The Russian Connection: The Manchurian Candidate

In the novel, The Manchurian Candidate by Richard Condon, published in 1959, the story is of an infantry platoon captured during the Korean conflict. The platoon members are brainwashed to believe that their Sargent, Robert Shaw, heroically saved their lives. Unbeknownst to them, Shaw, who is a member of a powerful political family, has been brainwashed into being an assassin for a Communist conspiracy. It’s a really good thriller and the 1962 movie is faithful to the story line. The title became a meme as defined by Dictionary.com as:

A Manchurian candidate is a person, especially a politician, being used as a puppet by an enemy power. The term is commonly used to indicate disloyalty or corruption, whether intentional or unintentional.

That leads us to today and real life with this:

F.B.I. Opened Inquiry Into Whether Trump Was Secretly Working on Behalf of Russia
by Adam Goldman, Michael S. Schmidt and Nicholas Fandos

In the days after President Trump fired James B. Comey as F.B.I. director, law enforcement officials became so concerned by the president’s behavior that they began investigating whether he had been working on behalf of Russia against American interests, according to former law enforcement officials and others familiar with the investigation.

The inquiry carried explosive implications. Counterintelligence investigators had to consider whether the president’s own actions constituted a possible threat to national security. Agents also sought to determine whether Mr. Trump was knowingly working for Russia or had unwittingly fallen under Moscow’s influence.

The investigation the F.B.I. opened into Mr. Trump also had a criminal aspect, which has long been publicly known: whether his firing of Mr. Comey constituted obstruction of justice.

Agents and senior F.B.I. officials had grown suspicious of Mr. Trump’s ties to Russia during the 2016 campaign but held off on opening an investigation into him, the people said, in part because they were uncertain how to proceed with an inquiry of such sensitivity and magnitude. But the president’s activities before and after Mr. Comey’s firing in May 2017, particularly two instances in which Mr. Trump tied the Comey dismissal to the Russia investigation, helped prompt the counterintelligence aspect of the inquiry, the people said. [..]

The criminal and counterintelligence elements were coupled together into one investigation, former law enforcement officials said in interviews in recent weeks, because if Mr. Trump had ousted the head of the F.B.I. to impede or even end the Russia investigation, that was both a possible crime and a national security concern. The F.B.I.’s counterintelligence division handles national security matters.

If the president had fired Mr. Comey to stop the Russia investigation, the action would have been a national security issue because it naturally would have hurt the bureau’s effort to learn how Moscow interfered in the 2016 election and whether any Americans were involved, according to James A. Baker, who served as F.B.I. general counsel until late 2017. He privately testified in October before House investigators who were examining the F.B.I.’s handling of the full Russia inquiry.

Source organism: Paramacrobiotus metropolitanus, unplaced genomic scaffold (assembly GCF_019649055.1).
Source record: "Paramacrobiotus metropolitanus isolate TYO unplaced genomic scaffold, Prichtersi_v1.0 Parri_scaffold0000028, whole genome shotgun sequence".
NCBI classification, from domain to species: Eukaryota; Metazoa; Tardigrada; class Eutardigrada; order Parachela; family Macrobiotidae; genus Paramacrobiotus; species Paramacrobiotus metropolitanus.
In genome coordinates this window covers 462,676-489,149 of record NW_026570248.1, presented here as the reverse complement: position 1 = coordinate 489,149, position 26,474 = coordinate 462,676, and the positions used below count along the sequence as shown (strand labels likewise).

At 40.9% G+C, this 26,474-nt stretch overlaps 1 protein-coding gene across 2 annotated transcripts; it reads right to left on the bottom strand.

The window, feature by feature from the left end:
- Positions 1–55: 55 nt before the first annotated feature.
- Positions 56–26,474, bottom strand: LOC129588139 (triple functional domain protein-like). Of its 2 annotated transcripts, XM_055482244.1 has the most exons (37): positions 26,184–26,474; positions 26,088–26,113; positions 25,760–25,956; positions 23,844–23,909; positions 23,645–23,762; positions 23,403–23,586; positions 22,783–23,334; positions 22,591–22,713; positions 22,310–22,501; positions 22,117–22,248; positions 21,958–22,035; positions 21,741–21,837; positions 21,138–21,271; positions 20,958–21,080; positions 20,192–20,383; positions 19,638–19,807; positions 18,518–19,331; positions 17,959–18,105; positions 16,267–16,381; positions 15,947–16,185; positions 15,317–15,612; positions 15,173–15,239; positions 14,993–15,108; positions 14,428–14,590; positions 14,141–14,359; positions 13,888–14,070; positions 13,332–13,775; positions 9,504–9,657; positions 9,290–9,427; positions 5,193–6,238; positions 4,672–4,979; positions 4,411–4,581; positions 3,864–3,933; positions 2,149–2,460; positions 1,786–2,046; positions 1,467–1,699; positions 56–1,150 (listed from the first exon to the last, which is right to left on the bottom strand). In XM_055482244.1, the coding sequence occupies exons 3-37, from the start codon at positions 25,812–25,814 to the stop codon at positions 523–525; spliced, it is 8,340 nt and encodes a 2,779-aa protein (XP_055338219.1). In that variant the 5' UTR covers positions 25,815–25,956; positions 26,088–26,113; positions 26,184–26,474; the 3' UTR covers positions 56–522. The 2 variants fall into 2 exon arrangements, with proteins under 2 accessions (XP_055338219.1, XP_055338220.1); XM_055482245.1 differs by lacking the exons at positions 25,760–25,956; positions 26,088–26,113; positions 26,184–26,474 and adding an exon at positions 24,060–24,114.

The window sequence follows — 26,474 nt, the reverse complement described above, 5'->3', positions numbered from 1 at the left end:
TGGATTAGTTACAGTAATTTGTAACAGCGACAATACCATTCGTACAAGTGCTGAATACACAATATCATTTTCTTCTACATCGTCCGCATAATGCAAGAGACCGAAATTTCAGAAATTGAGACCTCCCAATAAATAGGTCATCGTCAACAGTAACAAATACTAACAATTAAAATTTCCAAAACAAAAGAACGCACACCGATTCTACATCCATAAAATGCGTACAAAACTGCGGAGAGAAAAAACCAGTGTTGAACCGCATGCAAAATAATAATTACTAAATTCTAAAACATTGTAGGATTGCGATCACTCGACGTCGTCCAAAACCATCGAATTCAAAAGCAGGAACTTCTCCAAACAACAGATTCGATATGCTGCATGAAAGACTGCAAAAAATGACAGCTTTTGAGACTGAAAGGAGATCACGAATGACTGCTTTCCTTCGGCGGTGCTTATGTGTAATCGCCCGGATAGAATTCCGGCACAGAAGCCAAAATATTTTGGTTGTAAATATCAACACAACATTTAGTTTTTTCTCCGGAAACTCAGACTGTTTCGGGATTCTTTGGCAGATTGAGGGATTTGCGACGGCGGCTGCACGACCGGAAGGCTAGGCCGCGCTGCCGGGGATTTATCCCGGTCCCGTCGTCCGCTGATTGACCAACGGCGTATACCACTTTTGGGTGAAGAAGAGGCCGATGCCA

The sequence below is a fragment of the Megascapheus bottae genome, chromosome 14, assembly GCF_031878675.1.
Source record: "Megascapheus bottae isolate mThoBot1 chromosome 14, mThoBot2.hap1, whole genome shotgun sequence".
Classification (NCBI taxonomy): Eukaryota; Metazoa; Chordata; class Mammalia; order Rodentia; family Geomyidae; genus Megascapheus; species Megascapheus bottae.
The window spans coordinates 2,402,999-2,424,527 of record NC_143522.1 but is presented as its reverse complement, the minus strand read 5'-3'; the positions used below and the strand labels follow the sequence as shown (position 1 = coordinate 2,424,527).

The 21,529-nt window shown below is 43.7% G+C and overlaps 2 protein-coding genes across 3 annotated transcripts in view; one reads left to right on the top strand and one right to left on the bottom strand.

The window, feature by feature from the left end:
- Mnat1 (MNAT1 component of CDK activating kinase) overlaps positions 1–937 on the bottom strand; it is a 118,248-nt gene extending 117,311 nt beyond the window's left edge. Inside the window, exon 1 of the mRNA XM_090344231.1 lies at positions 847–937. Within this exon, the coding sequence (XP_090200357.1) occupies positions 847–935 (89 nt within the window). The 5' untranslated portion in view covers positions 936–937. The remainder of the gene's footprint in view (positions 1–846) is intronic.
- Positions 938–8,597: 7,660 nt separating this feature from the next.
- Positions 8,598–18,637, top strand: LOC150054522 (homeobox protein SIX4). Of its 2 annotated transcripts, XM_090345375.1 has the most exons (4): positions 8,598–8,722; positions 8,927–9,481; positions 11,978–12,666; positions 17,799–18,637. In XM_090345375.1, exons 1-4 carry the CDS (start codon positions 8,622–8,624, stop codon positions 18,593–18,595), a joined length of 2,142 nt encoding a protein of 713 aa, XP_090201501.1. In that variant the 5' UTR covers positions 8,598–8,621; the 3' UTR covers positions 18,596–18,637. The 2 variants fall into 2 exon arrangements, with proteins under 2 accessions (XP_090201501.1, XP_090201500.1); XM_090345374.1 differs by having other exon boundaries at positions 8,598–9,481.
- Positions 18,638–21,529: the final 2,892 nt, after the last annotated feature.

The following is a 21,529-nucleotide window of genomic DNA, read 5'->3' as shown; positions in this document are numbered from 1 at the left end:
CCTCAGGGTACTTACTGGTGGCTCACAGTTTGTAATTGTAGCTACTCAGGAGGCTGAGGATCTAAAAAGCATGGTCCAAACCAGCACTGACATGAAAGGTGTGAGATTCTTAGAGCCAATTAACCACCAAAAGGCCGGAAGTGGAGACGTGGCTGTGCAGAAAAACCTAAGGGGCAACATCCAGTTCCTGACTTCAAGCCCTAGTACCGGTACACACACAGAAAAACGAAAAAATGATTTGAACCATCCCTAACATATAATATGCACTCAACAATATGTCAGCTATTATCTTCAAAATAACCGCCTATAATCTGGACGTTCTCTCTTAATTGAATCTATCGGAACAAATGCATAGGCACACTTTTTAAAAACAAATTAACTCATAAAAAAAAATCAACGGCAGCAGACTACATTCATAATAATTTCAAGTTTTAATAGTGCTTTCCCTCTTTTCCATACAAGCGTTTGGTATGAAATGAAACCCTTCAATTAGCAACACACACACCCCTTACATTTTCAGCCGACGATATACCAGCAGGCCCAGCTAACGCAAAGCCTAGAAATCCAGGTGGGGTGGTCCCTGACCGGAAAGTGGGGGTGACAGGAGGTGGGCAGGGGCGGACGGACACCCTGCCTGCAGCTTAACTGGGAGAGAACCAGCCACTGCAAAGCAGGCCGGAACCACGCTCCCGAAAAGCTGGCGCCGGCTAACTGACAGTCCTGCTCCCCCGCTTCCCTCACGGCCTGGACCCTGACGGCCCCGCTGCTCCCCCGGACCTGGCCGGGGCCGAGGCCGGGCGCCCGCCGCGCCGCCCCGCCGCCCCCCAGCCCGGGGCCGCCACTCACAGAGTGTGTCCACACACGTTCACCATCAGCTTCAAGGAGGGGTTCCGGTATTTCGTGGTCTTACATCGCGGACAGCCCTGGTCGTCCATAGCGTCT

What caught the FBI counterintelligence agents’ attention was Trump’s call for Russia, during a campaign news conference in July 2016, to hack into the emails of his opponent, Hillary Clinton. His refusal to criticize Russia or President Vladimir Putin, as well as, the Republican Party softening its convention platform on the Ukraine crisis in a way that seemed to benefit Russia, added to the alarm for the investigators.

The Times report acknowledges that there is currently no public evidence from the Mueller investigation that Trump is working with Russian against the US. However, former assistant FBI director of counterintelligence Frank Figliuzzi told MSNBC’s Joy Reid that Mueller’s team most likely has classified evidence of Trump’s relationship with Russia.

It means likely, Joy, even though the article is citing the public behavior of the president, as you just noted, in order to get this to pass muster, in order to get this through FBI headquarters, through teams of lawyers, across the street to the Department of Justice, to be the title name of an investigation, I am virtually certain that more evidence than just the public behavior of the president is involved in this and I think that evidence is likely classified evidence

When asked by Ms. Reid if the FBI might have intercepted phone communications and signal intelligence about ongoing cooperation between the president of the United States and Russia, Agent Figliuzzi responded “yes”:

“But I don’t even think that those relaxed regulations may play into that or not. They might, but from day one, Joy, you’ve heard the intelligence professionals saying there is much more to this iceberg than just the tip. [..]